Rumors began circulating after Albany City Manager James Taylor said seven Albany Police officers were considering resigning after recent gang threats. Some reports say the officers were not just thinking about resigning but already had.
"Everybody else seemed to take from one of the presentations that this police department is not committed to this community. And that's the furthest thing from the truth," says Albany Police Chief John Proctor. "This has got me fired up and I'm ready to go to work."
Proctor says he does not want the community believing the Albany police force is fleeing and giving up on the citizens.
"We're going to do our job and we're going to do it effectively and we're going to do it professionally," Proctor says, who has also said previously that the recent gang threats will not deter the force from doing its job.
He says conversations he had with Taylor prior to statements about possible resignations were broad.
"I never said that we have seven people leave, I never said we had one people, two people leave; I said there may be some that leave," says Proctor. "We have not had a rash of people submitting resignations because of the shooting."
The officer who was shot at in a gang retaliation Aug. 23 is not going anywhere either, according to Proctor.
"We offered Glover some time away from work, he chose not to because he said 'Chief, I'm not running away,'" he says.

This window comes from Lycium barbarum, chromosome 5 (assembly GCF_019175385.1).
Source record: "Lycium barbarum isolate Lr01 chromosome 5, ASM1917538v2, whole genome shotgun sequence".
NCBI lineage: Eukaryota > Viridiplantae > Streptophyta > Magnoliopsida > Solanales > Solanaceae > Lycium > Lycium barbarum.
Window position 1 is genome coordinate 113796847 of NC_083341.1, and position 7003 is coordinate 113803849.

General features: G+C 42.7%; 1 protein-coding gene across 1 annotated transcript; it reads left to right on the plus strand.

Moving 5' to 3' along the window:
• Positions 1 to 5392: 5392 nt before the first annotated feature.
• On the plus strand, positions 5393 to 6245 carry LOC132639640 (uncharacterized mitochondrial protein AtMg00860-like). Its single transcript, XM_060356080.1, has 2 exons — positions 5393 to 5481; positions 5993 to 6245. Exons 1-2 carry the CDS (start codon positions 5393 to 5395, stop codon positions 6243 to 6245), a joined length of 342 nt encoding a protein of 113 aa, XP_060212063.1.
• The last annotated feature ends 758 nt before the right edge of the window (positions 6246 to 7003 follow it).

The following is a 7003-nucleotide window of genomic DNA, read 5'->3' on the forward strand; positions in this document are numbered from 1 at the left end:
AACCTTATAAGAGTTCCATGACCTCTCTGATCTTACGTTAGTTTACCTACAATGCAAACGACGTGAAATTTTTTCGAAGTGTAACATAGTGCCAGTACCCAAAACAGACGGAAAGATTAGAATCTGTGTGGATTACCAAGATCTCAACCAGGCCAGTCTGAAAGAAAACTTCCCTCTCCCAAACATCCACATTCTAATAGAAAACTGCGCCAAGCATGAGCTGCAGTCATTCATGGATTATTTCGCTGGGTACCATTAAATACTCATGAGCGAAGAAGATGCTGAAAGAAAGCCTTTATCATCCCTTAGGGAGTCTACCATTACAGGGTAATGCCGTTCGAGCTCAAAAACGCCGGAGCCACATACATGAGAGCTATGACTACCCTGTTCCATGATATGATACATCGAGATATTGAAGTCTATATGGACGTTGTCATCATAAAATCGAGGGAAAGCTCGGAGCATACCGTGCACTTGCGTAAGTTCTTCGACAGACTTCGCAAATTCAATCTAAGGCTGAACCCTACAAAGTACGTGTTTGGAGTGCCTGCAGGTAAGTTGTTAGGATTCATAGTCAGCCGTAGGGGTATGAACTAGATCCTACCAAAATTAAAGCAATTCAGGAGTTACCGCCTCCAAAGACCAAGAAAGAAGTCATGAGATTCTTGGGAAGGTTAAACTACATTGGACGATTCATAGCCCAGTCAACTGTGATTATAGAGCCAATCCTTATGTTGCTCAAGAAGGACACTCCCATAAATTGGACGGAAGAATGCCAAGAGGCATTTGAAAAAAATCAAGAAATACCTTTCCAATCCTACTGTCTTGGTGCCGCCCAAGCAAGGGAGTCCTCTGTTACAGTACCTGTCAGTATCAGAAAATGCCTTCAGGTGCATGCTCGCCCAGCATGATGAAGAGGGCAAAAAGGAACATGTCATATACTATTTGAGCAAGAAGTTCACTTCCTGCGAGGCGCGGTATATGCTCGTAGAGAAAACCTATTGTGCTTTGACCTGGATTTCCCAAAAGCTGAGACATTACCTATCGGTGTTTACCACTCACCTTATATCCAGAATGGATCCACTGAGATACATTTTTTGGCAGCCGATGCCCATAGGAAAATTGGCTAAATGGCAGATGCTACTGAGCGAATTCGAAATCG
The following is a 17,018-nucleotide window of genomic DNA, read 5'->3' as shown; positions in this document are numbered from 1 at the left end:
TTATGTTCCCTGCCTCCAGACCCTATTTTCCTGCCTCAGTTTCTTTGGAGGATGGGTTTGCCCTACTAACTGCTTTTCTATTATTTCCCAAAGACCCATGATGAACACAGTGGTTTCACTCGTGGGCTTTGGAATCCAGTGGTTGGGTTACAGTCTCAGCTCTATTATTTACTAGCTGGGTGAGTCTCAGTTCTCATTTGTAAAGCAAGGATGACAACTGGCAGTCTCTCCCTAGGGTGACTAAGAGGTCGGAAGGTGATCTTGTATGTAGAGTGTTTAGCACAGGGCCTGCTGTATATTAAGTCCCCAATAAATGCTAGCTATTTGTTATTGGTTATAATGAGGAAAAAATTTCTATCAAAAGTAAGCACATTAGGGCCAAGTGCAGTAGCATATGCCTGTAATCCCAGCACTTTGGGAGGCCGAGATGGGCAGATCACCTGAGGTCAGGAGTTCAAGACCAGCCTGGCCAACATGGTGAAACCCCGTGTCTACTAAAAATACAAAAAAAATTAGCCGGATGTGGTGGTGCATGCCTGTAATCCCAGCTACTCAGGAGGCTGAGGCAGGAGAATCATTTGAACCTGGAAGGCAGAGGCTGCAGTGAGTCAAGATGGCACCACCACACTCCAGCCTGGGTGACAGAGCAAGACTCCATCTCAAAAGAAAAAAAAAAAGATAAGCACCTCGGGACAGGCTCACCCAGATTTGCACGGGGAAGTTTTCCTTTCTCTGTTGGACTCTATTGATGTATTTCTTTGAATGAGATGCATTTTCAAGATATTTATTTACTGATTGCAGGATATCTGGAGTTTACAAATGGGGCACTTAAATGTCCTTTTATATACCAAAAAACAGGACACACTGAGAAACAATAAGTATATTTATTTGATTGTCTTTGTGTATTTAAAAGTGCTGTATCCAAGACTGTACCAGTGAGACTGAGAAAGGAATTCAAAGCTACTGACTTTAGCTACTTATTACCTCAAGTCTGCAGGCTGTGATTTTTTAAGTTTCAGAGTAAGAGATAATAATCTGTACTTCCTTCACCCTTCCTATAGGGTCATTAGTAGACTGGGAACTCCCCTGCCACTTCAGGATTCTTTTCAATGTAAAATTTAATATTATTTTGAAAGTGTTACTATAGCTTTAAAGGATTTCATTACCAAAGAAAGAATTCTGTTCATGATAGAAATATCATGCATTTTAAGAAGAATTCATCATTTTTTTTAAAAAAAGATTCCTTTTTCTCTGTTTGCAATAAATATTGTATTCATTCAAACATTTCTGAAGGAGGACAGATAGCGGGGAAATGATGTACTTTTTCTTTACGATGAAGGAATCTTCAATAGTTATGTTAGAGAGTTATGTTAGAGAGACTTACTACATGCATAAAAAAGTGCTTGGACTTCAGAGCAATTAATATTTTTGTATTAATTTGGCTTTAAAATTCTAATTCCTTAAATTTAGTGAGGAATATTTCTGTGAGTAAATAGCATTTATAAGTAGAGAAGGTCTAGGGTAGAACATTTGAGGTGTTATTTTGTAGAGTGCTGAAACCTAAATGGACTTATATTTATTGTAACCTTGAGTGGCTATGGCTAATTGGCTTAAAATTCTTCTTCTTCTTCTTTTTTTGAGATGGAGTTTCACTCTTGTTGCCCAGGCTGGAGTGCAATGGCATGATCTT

Police officers say this is the profession they chose, and they have no intentions of leaving, even after receiving gang threats.
"It's united us more than anything. We're willing to back each other up; we are backing each other up more so than ever," says APD Officer Robert Michlei.
Cpl. Prurince Dice says as police officers, they witness all crimes from murders to rapes. The recent gang activity is just putting them on high alert.
"We're watching each other's back, we're covering each other, and just pretty much where we were complacent at this incident that occurred, it helps us to be more alert in that area where we were," says Dice.
Proctor says law enforcement is a difficult job, but he and his team are ready to handle what comes their way.
"The law enforcement is a special type of job not for everyone. Everyone I've spoke to here, I'm friends with everyone here, and I'm telling you everyone is willing to step up to the bat to do what they need to do to make this city safe," says APD Officer Christopher Richardson.